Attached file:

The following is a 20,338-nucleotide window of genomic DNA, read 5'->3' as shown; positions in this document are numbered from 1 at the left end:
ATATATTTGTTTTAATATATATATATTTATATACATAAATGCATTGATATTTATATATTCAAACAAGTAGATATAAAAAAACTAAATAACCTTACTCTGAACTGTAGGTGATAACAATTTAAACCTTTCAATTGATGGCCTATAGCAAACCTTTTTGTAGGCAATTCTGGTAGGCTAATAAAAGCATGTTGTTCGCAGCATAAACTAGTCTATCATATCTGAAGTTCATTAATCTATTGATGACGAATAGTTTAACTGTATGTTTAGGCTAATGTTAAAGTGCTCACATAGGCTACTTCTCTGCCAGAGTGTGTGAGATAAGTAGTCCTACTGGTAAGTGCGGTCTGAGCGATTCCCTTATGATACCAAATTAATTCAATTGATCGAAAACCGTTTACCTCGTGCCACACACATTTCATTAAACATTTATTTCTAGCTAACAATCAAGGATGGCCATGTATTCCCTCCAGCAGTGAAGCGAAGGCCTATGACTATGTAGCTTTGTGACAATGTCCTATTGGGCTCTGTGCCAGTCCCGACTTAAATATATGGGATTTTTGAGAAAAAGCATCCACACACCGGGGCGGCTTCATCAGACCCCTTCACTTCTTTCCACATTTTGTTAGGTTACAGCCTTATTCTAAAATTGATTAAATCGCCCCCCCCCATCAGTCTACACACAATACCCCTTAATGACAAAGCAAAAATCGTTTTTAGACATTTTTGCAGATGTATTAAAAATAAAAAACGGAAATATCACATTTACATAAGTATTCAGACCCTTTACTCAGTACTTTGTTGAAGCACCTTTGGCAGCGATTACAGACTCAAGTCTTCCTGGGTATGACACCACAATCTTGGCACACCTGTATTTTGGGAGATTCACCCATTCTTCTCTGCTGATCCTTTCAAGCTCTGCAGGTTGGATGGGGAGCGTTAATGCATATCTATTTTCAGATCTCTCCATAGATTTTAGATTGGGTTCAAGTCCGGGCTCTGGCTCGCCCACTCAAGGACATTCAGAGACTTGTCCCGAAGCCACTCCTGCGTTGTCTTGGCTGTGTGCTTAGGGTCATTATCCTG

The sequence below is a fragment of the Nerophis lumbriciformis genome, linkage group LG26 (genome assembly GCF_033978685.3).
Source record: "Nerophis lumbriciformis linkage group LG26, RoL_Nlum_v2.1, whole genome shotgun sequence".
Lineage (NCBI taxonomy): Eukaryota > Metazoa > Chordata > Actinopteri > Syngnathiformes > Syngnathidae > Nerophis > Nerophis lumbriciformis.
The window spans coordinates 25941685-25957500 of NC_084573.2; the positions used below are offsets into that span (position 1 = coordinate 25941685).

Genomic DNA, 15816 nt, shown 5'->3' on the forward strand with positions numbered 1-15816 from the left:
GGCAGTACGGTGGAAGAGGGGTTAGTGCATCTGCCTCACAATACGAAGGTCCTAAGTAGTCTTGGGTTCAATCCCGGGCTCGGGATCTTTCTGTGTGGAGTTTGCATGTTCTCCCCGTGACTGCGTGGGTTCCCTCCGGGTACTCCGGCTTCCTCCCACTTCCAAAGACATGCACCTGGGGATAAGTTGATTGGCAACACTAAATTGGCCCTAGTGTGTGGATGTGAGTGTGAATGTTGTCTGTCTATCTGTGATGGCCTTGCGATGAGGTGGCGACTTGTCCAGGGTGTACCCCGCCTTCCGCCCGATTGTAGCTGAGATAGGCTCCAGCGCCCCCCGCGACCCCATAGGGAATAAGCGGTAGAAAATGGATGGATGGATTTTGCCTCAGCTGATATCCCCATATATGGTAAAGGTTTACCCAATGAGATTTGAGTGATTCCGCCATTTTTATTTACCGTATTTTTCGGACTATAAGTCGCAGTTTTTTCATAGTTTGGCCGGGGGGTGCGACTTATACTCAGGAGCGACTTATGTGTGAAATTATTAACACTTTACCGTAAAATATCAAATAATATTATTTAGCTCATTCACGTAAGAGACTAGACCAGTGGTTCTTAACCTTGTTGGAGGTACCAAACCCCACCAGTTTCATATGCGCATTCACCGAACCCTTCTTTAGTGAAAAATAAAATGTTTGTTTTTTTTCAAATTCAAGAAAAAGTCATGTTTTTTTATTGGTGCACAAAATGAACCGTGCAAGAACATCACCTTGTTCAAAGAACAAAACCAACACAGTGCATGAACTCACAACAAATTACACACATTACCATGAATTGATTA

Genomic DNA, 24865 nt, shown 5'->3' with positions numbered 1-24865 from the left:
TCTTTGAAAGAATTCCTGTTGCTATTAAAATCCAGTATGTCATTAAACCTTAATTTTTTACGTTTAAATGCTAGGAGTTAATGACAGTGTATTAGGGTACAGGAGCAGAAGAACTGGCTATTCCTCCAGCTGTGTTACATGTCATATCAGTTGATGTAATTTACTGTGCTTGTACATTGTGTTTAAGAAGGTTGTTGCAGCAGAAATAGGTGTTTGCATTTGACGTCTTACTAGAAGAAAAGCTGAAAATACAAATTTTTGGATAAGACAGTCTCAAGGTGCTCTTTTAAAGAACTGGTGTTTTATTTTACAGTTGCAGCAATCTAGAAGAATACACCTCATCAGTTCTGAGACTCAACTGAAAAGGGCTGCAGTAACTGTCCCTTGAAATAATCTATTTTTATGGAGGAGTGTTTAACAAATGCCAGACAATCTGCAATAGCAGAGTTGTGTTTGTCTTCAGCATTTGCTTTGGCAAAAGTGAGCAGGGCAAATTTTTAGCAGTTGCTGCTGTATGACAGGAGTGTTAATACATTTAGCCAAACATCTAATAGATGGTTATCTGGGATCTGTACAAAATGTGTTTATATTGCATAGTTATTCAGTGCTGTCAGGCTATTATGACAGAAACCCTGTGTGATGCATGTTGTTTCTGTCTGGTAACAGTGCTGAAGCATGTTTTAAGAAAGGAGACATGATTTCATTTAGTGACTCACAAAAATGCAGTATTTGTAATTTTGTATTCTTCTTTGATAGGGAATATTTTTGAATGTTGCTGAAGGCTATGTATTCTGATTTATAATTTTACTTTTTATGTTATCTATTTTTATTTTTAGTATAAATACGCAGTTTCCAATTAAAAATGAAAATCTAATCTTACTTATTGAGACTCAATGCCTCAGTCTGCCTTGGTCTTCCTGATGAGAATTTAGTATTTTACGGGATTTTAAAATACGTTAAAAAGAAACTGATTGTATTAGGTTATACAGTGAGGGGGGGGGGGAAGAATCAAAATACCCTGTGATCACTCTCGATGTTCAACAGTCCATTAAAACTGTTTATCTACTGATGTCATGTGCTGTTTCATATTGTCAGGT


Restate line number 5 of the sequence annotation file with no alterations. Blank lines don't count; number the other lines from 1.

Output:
Lineage (NCBI taxonomy): Eukaryota > Metazoa > Chordata > Actinopteri > Syngnathiformes > Syngnathidae > Nerophis > Nerophis lumbriciformis.